I received my K23 award this past June, which funds a four-year project using digital phenotyping, smartphone technology that tracks a person’s symptoms and behaviors in real-time, to study the relationship between adolescent digital media use and substance use. Adolescent overdoses are going down, but overdose fatalities are increasing. There is growing evidence that people, including kids, are purchasing unregulated prescription medications through social media, and these pills are sometimes contaminated with lethal amounts of fentanyl. Specifically, I want to understand how online exposures to drug-related content and substance use are connected, as well as how online experiences (e.g. online racial discrimination) might influence an adolescent’s decision to use drugs or procure drugs through social media.
What are the greatest opportunities you see for kids growing up in a digitally-saturated world?
This is probably overly optimistic, but digital media can offer a unique opportunity for kids to get a better sense of their own internalizing motivating factors. What experiences drive them to do or say the things they do? What does it feel like inside when something makes them sad? Or mad?
Schools and mental health professionals are increasingly emphasizing the importance of socio-emotional learning. We want kids to have greater awareness of their emotions. Fortunately, when we’re teaching responsible digital media use, we’re also teaching children to think more about the relationship between their feelings and actions, because we want to help kids recognize their use of screen time as “a coping skill” or how feelings provoked from certain online experiences might lead to risky online behaviors. Even if kids engage in socio-emotional learning related to their digital media use, they can apply that learning in multiple facets of their lives. Once they’ve started engaging in what we call maladaptive coping skills — substance abuse, PIMU, or non-suicidal self-injury — to manage psychiatric symptoms, we’ve lost the ability to pre-emptively teach them healthy mechanisms for coping with negative feelings.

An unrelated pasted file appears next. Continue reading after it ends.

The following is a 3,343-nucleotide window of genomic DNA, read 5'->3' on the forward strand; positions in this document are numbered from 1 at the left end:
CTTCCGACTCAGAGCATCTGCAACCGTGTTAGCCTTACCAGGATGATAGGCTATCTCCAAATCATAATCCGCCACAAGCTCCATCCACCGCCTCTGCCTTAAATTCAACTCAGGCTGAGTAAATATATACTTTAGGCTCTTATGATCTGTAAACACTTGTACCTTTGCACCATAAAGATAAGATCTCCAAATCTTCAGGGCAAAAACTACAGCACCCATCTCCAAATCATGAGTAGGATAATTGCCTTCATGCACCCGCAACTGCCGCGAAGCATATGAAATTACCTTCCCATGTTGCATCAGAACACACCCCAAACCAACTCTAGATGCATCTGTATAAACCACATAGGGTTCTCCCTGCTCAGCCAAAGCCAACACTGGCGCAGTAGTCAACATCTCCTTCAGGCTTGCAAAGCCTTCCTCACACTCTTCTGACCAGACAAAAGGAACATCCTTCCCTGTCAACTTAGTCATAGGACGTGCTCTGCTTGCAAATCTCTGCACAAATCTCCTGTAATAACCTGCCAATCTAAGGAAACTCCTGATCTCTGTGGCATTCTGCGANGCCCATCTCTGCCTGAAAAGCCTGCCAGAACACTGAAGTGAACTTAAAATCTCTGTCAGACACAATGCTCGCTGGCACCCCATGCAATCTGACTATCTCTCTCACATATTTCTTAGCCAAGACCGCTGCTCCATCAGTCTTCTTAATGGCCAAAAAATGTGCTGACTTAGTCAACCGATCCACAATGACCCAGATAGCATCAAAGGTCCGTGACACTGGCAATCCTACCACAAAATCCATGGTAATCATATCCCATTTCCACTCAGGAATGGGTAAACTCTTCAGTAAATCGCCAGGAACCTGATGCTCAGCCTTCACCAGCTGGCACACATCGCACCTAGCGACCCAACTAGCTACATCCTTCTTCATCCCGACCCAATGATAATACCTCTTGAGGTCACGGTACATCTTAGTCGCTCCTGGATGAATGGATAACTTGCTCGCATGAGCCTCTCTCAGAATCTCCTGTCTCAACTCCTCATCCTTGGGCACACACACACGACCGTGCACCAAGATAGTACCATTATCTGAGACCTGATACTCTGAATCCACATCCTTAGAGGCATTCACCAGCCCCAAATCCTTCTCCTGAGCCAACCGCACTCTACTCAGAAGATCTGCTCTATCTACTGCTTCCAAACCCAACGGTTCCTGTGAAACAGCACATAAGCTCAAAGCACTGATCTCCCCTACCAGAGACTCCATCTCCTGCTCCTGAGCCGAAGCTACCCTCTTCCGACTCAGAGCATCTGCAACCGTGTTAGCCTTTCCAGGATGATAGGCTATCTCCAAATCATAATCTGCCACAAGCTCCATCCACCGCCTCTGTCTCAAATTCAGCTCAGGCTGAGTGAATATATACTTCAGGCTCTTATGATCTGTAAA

For younger kids, we are seeing the benefits of introducing the concept of emotional awareness as early as age 5 or 6 — it’s now far more prevalent in schools and in psychoeducation with parents and it can give kids the tools to be aware of, and manage, their behavior, to help them have mastery over their impulses. When kids can recognize what they’re drawn to when they’re upset, for example being more likely to buy things online or watching endless videos, they can navigate the online world more safely. If kids have the ability to ask themselves how they’re feeling and why they’re feeling that way before they act, when they get to 13 or 14, the chances of them engaging in harmful behavior in order to “cope” go down.
Aside from digital media helping to teach our kids how to be aware of their emotions, there is also a tremendous opportunity for digital media to help with adolescent identity formation. Figuring out “who you are” is a pivotal part of adolescence, and social media platforms can offer teenagers a chance to connect and engage with other like-minded individuals, as we’ve seen in pioneering social movements like March for Our Lives.
What are the greatest challenges you see for kids growing up in a digitally-saturated world?
This isn’t really necessarily a direct problem for kids as much as adults – but we have to accept that we can’t regulate media use and platforms in the way we would like. People have developed this idea that we can make adolescent social media use “illegal,” or ban specific digital content, but that won’t end well…kids are going to find a way to access social media, and banned content always finds a way to “get around” being blocked. We keep trying to patch up holes in a leaky dam by saying, “This will work, we’ll ban it!” And I get it, because that’s also the easy fix. But we need to stop pretending that what we’re currently trying to regulate is working.